I've been thinking about how the Tipping Point may pertain to Carlisle and us Carlisleans. Some are fearful — and others hopeful — that we are at a Tipping Point now. Depending on how you look at it, the proposed 40B development on Concord Street is so transformative that either, by setting a precedent for a rapid succession of more of the same, it will ruin Carlisle, or by showing us what can happen, enough people will finally understand — and will finally believe the warnings we've been hearing for years that we must act now or the character of Carlisle will be irreparably harmed. Still others may feel that the cows are already gone, through the long-since destroyed barn door of subdivisions like the one in which I live.
The leaders of the Carlisle school community are pondering another potential Tipping Point. They worry that the next few years of development may raise the school population beyond the capacity of the existing school buildings to the point that tips us to the major expense of a new campus. They also wonder if what now appears to be an impending Tipping Point may actually be one of those population blips that leads towns to build new schools that a few years later leave them explaining expensive excess capacity when the school-age population returns to its pre-blip level.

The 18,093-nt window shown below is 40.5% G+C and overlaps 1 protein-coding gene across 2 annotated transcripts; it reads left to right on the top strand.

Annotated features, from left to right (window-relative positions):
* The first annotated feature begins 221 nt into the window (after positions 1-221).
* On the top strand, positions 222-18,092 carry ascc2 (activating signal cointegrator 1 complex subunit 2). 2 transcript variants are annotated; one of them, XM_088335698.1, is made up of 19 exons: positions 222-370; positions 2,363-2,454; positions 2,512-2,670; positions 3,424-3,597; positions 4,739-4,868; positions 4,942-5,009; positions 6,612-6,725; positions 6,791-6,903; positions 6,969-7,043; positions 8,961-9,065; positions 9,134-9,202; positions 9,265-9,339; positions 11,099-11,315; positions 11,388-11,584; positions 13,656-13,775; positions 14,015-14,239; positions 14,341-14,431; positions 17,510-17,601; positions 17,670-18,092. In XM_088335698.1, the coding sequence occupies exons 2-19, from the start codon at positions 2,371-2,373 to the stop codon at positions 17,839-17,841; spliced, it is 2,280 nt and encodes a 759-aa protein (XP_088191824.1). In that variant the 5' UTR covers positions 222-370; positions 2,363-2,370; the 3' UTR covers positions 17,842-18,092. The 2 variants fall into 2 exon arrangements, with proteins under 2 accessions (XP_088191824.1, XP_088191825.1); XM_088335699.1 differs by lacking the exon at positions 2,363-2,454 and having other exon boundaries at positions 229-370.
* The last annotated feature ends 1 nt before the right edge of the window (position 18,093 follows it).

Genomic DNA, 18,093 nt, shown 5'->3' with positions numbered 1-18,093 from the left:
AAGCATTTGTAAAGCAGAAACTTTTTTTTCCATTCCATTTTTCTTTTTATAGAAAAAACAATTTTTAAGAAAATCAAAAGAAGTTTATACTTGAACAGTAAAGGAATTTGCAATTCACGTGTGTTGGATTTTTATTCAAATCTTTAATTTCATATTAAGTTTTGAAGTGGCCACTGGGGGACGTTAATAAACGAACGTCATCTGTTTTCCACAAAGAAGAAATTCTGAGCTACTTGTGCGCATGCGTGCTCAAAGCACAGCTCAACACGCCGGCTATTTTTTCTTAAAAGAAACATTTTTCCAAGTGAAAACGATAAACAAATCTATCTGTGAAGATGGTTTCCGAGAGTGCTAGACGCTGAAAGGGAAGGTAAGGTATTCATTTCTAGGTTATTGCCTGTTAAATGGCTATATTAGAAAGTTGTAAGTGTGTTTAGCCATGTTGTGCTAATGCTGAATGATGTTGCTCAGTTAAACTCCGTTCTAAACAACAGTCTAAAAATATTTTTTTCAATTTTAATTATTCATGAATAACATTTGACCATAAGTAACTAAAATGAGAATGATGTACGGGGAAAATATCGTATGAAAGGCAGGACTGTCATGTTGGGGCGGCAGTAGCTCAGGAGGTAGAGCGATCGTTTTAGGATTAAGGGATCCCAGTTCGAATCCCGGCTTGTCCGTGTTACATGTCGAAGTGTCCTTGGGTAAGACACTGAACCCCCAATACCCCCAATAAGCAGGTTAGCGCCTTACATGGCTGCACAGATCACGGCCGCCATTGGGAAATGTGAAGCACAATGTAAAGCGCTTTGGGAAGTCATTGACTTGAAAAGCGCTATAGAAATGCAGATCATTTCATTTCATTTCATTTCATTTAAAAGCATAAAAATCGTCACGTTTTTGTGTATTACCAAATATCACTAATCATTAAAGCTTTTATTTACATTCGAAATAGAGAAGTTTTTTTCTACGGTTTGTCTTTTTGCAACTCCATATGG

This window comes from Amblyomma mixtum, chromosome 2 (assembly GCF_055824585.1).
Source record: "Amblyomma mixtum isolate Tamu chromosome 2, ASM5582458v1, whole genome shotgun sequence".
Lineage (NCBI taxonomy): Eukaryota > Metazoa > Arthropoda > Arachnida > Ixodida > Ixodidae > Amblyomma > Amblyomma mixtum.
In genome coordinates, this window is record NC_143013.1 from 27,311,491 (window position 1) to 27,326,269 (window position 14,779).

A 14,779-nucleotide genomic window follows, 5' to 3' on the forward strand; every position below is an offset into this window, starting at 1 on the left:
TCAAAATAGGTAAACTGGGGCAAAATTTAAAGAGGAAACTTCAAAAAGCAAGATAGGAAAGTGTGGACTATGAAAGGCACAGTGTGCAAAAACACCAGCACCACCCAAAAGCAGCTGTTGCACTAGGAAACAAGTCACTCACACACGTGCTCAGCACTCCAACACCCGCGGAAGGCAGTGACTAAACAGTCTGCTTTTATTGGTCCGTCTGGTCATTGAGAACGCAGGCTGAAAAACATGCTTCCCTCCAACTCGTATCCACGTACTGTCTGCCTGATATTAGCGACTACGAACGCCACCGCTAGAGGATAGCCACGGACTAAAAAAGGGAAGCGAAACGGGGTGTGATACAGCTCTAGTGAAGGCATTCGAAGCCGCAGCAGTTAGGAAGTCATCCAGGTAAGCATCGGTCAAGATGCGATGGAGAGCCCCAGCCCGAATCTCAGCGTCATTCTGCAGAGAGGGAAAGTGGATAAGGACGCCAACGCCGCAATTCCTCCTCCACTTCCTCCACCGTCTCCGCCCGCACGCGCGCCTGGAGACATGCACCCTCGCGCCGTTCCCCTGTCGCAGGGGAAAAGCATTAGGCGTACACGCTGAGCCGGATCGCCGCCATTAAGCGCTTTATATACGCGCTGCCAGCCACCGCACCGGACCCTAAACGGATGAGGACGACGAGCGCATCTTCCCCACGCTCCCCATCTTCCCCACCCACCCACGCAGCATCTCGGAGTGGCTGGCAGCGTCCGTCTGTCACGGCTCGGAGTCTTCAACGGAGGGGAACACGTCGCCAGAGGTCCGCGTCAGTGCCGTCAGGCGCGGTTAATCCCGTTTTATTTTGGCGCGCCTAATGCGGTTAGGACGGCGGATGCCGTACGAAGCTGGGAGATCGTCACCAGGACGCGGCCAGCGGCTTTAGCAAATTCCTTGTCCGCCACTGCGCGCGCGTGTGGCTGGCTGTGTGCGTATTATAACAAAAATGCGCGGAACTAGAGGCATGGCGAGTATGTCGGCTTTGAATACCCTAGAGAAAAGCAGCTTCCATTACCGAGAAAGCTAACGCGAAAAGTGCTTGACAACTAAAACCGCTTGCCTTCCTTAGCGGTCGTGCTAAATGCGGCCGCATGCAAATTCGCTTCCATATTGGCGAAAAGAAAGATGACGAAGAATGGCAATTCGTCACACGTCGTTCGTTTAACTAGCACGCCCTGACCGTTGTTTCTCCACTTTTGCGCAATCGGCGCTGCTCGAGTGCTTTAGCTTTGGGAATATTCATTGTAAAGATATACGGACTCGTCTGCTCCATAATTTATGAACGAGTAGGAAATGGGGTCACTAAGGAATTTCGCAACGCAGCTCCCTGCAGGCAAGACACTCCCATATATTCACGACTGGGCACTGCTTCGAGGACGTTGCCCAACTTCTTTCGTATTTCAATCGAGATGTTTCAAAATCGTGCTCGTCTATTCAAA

The Tipping Point in land values may have been the $200,000 price tag for a building lot reached in the mid- to late-nineties after a decade of relatively steady growth. Since then prices have soared; at $500,000 and up, we look wistfully back at what we turned down at St. Irene Church. And it is hard to imagine how anyone could again propose a major municipal land purchase at today's market rate.
Gladwell writes about broad social impacts, but I think we can apply the Tipping Point to individuals. Many in town are wondering what will be the last straw that sends them packing for greener (and less expensive) pastures. For some that time has come and they are already gone. They may always feel like Carlisleans at heart, but their homes are now somewhere in Vermont.
Does each of us have a Tipping Point? For you, will it be when the taxes are just too much to pay, or when they no longer seem worth it for a decreasingly idyllic landscape? Or will it be when a 40B goes in right next door? Or when you realize the land under your modest home is worth so much you'd feel foolish not to cash out? Or when the traffic in Carlisle center elicits comparisons to Manhattan gridlock? Will these individual decisions bring us to a Tipping Point for Carlisle as a whole? When it's too much to bear and we've all left town, what will be left behind?
Perhaps we'll make just enough compromises, individually and collectively, that the balance won't tip us out. I'd like to think this is not a cynical conclusion that some of the folks who were sure that Tall Pines would ruin Carlisle are indeed content as they bring their children to this neighborhood to trick-or-treat or when they come here with a friend for a brisk, safe, and quiet morning walk.
© 2005 The